Boron insertion into alkyl ether bonds via zinc/nickel tandem catalysis
Functionalization of ether bonds. (A) Small-molecule drugs containing cyclic ether moieties. Ph, phenyl; Ac, acetyl; Bz, benzoyl; glu, glucose. (B) Transition metal–catalyzed C−O cleavage via oxidative addition. R, alkyl; M, transition metal; FG, functional group; B2pin2, bis(pinacolato)diboron. (C) Carbene insertion into activated ethers. (D) Cyclic boronate derivatives as drug candidates or cross-linkers for biomedical materials. (E) This work: a Ni-catalyzed direct boron insertion via a cleavage-then-rebound pathway. Credit: Science, 10.1126/science.abg5526

The carbon-oxygen (C-O) bond in alkyl ethers can be cleaved using mild methods to simplify chemical syntheses by elaborating robust, readily available precursors. In a new report now on Science, Hairong Lyu and a research team in chemistry at the University of Chicago and the University of Pittsburgh, U.S. detailed how dibromoboranes reacted with alkyl ethers in the presence of a nickel (Ni) catalyst and zinc reductant to insert boron into the C-O bond. The subsequent reactivity affected the oxygen-to-nitrogen substitution to streamline the preparation of bioactive compounds more broadly. Using mechanistic studies, the team revealed a cleavage-then-rebound pathway via zinc/nickel tandem catalysis.


Ether moieties

Ether moieties are commonly found in feedstock and fine chemicals; for example, cyclic ethers are prevalent in a range of biologically important molecules including drugs, agrochemicals and natural products. Ethers also act as effective structural linkers to protect groups in organic synthesis due to their high chemical stability towards acids, bases, reductants and oxidants. A mild method that directly edits a moiety by replacing the oxygen or inserting an intervening atom into the C-O bond can conveniently introduce a new functional group into an existing scaffold in a strategically important step. Chemists can use robust ethers as surrogates for more sensitive chemical groups that can be installed later. Lyu et al. were inspired by recent advances in borylene chemistry to functionalize ether bonds by inserting an active borylene species.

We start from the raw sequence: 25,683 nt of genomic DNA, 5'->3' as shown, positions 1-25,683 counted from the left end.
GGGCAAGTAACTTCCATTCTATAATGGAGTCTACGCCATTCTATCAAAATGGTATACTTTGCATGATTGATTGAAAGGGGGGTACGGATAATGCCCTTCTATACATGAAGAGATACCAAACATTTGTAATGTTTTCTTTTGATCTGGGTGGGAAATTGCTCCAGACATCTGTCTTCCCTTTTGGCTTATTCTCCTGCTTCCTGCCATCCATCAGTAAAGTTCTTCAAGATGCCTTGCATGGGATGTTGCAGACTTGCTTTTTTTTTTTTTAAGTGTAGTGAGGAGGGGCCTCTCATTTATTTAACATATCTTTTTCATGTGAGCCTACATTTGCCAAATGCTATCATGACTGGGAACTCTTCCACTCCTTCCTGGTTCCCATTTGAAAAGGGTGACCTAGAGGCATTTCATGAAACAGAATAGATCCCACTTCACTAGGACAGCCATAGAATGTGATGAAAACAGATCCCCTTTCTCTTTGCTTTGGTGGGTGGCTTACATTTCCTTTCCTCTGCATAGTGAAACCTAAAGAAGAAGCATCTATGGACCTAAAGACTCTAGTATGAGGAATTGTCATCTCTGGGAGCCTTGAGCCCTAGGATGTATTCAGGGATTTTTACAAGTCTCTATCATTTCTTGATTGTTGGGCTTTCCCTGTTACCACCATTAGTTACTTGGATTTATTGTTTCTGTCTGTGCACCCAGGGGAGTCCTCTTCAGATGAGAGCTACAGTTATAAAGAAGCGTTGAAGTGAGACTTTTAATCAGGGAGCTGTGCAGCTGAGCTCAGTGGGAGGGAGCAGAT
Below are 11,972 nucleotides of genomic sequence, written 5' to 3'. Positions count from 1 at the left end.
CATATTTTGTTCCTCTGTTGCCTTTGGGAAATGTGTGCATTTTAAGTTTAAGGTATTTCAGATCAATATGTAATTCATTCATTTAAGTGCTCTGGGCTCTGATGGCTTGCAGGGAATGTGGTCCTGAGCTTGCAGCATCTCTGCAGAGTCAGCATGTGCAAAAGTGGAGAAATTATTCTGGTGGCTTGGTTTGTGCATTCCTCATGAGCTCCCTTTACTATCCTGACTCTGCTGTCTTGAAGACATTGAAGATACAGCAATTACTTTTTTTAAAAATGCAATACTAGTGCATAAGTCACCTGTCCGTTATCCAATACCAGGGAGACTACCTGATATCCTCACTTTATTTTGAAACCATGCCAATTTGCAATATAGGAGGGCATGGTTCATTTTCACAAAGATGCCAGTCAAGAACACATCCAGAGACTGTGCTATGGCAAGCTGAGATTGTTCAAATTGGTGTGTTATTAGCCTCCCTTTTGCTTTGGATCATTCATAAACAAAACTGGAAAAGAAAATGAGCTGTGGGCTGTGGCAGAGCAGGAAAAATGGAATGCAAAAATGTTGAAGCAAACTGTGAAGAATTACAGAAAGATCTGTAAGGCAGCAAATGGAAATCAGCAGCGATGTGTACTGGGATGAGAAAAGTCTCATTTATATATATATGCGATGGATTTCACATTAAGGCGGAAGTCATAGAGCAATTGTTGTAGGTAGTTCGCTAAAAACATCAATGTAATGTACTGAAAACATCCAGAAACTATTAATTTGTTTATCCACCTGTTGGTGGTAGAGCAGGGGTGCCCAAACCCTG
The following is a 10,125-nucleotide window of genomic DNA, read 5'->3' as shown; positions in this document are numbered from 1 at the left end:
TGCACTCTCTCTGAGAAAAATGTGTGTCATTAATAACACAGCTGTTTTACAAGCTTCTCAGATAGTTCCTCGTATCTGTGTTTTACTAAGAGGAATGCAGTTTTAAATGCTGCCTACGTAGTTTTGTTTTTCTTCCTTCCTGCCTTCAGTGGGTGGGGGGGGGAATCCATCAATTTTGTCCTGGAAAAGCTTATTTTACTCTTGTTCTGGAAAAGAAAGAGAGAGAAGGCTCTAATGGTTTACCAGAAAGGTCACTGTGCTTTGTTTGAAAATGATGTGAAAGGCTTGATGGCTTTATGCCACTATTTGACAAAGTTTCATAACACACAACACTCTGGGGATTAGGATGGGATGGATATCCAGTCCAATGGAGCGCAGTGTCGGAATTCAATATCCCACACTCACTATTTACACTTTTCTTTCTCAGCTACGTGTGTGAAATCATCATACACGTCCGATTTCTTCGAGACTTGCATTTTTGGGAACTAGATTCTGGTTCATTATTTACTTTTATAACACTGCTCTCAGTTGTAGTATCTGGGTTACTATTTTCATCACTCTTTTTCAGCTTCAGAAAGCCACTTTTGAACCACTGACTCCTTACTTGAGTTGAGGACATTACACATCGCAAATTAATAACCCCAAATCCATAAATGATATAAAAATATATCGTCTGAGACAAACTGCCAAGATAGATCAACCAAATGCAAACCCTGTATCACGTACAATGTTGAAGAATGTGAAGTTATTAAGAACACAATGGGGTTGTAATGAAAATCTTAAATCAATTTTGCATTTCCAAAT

Cleaving alkyl ether bonds

Conventionally, alkyl ether bonds can be cleaved under harsh and strongly acidic conditions. To establish a practical method in this work, Lyu et al. sought to avoid strong reductants, expensive catalysts and forced reaction conditions. The study therefore began with 2,3-dihydrobenzofuran as the model ether substate and dibromomesitylborane (MesBBr2) as the boron reagent. The bulky group prevented dimerization of reduced boron species to enhance the stability of the boron-insertion product for isolation. The combined nickel catalyst and zinc powder was most effective. The team ultimately obtained the desired boron insertion product 2H-benzoxaborin (labeled 3a) with 90% yield in toluene solution at 60 degrees Celsius. The reaction pathway was starkly different; they used an air-stable tetrahedral Ni (II) complex abbreviated (Cat 1 molecule) and confirmed its structure using x-ray crystallography to highlight its superiority to other Ni pre-catalysts or other metals. In the absence of Cat1, they noted less than 1 percent yield of 2H-benzoxaborin and a ring-opening alkyl bromide intermediate (abbreviated as 4a) to form in high yield. Other nickel complexes also gave the desired product, although in much lower yield. Lyu et al. noted similar efficiency using an in situ generated nickel catalyst (abbreviated as L1). Given the critical role of the nickel catalyst, the team also examined other nitrogen-based ligands. The monodentate ligands acted better than bidentate ligands (labeled L1 to L7 and compared with L8 to L12). For example, 3-methyl pyridine (L5) exhibited slightly lower reactivity, while most other monopyridines (L2, L3, L4 and L6) as well as oxazoline (abbreviated L7) were comparatively less effective. They also used zinc powder as an essential catalyst and noted the progression of the boron-insertion reaction at a low reaction rate at room temperature.

Boron insertion into alkyl ether bonds via zinc/nickel tandem catalysis
Nickel-catalyzed borylation of cyclic ethers. (A) Synthesis of oxaborinanes via direct borylation of fivemembered cyclic ethers. Me, methyl; Ar, aryl. (B) Synthesis of oxaborepans via direct borylation of sixmembered cyclic ethers. Ts, tosyl. (C) Synthesis of oxaborolanes and azaborolidine via direct borylation of cyclooxabutanes and azetidine. (D) Synthesis of the oxazaborolidine via direct borylation of 4-phenyl-morpholine. (E) Synthesis of borinic acids via direct borylation of linear ethers. Reactions were conducted with 0.2 mmol ether, 0.24 mmol MesBBr2, 0.01 mmol Cat 1, and 1 mmol zinc powder in 0.5 ml of toluene at 60°C under nitrogen for 24 hours. Isolated yields after silica gel chromatography are given; the numbers in parentheses are nuclear magnetic resonance yields before purification. *Reaction was run at 80°C. †Reaction was run at 100°C. ‡0.2 mmol MesBBr2 was used. §Reaction was run at 130°C. ¶Ni (PMe3)2Cl2 (0.01 mmol) was used as the catalyst, and the reaction was run at 130°C for 18 hours. Reaction time was 36 hours. Credit: Science, 10.1126/science.abg5526